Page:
Table of Contents
I can’t stand hot weather.
When the temperature reaches above even 75 degrees, I run for shade like I’m melting.
Thankfully, we don’t get a lot of hot weather out here in the Midwest, but temps can definitely climb during the summer.
With the exception of my terrier, my dogs all have heavy coats. I have a weakness for fur babies who could win hair shedding competitions.
Fluffier is always better, but not when it gets hot outside.
Shasta and Amber could play for hours, but they tire out quickly in the heat. Their constant panting can get me worried.
What if they’re overheated?
I recently read about how to cool them down so I never have to worry again.
How Hot is Too Hot?
Different breeds of dogs will react to temperatures differently.
Those with thicker coats won’t be able to be outside for very long, even on days you may consider mild.
Just like in winter, you also have to think about how temperature affects the way they interact with the world. Pavement heats up easily, which can burn the pads of their paws.
Here are the temps you should look out for to keep your pup safe:
While humans may be able to enjoy a day at the beach even in 90 degree weather, dogs prefer a much lower temperature range.
After the weather reaches 70 degrees, it’s best to limit your dog’s time outside.
Keep an eye on how your dog is acting when they’re outside, especially if they have a heavy coat.
If they’re panting constantly and unable to stay on their feet for long, it’s time to go inside.
Pavement Temperature—Seven Second Rule
About to go outside for a walk on a hot day? Make sure to practice the seven second rule before you grab the leash.
Pavement heats up much faster than people would normally suspect.
When the air reaches 77 degrees, tarmac and asphalt are 125 degrees. Your dog may seem happy to go for a walk, but their paw pads can get severely burnt.
The seven second rule is a great way for owners to know if their dog is comfortable. Place the back of your hand on the pavement for at least seven seconds.
If you have to pull your hand away at any point, walk your dog in a grassy area or put on booties to protect their feet.
How to Tell if Your Dog is Too Hot
Excessive panting and a drop in energy are two of the first signs you can look for in an overheating dog. Other signs may indicate that your dog’s high body temperature could be putting them in danger.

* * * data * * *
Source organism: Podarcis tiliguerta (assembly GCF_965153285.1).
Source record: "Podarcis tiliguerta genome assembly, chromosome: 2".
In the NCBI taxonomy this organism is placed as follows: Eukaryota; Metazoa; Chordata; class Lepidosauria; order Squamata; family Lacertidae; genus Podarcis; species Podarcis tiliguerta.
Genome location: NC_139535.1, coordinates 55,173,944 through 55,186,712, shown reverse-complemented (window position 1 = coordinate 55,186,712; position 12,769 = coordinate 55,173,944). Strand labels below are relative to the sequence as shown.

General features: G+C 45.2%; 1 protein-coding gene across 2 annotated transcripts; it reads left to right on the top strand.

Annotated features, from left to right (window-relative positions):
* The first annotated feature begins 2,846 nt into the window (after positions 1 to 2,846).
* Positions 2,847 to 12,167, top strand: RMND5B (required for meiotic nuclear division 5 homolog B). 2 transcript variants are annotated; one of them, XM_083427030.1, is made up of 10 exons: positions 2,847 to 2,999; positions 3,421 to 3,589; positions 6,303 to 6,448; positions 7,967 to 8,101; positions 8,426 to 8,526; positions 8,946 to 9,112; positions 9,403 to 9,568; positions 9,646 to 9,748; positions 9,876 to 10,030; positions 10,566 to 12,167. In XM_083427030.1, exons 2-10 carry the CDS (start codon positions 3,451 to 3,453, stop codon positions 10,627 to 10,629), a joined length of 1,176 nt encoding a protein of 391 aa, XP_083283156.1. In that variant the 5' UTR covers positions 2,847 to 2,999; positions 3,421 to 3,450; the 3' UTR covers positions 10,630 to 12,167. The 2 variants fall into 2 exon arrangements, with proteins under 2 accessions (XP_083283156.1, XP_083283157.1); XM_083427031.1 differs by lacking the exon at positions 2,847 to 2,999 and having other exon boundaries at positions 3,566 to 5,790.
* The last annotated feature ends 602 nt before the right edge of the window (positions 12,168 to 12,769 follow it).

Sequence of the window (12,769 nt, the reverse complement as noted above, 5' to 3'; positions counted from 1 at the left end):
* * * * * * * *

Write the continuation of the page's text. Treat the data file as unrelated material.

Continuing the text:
You can look for:
- Vomiting and/or diarrhea
- Blue tongue or gums
- Glazed eyes
- Rapid drooling
These are all signs of a possible heat stroke, which can cause permanent damage if not caught soon enough.
Limit your dog’s outdoor playtime in hot weather, and keep an eye on them when they do get to run around in your backyard.
Tips on How to Cool Down a Dog
You can always be on high alert when your dog is out in the heat, but what happens when they inevitably get hot?
If they’re showing some of the more dangerous symptoms, such as vomiting or drooling profusely, take their body temperature.
The body temperature of a dog should never rise over 106 degrees. If they’re above 103 degrees but below the danger zone of 106 degrees, you can try these tips to cool them down:
Grab Your Hose
On a hot summer day, there’s nothing like feeling hot and then jumping into a pool.
You can give your dog the same kind of relief by grabbing your water hose and gently washing them down with cool water.
The key is to not spray them with water that’s too cold. They may be shocked at the ranging temperatures they feel, or have their temperature drop too far.
Bathe them in cool water and let them lap up as much as they want.
Once their breathing and heart rate slow down, you can towel them off and bring them back inside.
Provide Ice Cube Treats
Dogs can’t enjoy an ice cream treat when the summer weather is raging, but they can have a few ice cubes and still enjoy the same cooling effect.
If your dog hasn’t encountered ice cubes yet, drop a handful or two in their water bowl and see how they react. They may not want to crunch on them, opting instead to drink the icy water.
Other dogs may chomp down on ice cubes like they were born to do it. They can have a couple as a treat, as long as you watch them to ensure they aren’t swallowing them whole and potentially choking.
If you’re worried about this harming them, don’t be. The idea that ice water is deadly to dogs is a silly internet rumor.
Another cool treat, such as cantaloupe, may be a good idea as well.
Start Fanning Them
Fans are a classic way to cool off in the summer, and your dog will enjoy them as much as you do.
Set up a large one on the floor of your garage or other shaded area to bring their body temperature down.
You can also fan them inside with a magazine or book if they don’t like the loudness of a large fan.
As long as the cooling wind is moving through their coat, their body temperature will lower naturally.
I’m very particular about how much time my dogs get to spend outside once the weather warms up.
In the middle of the summer, we avoid the dog parks and go swimming instead.
On the few occasions when they do get extended time out in the yard, I never forget the effects of their fur coats. Even on a day that feels pleasant to me, their world is much hotter.
I do feel a lot better now that I know what to look for when they overheat and how to cool them down.
No dog should be kept from having fun just because of the weather.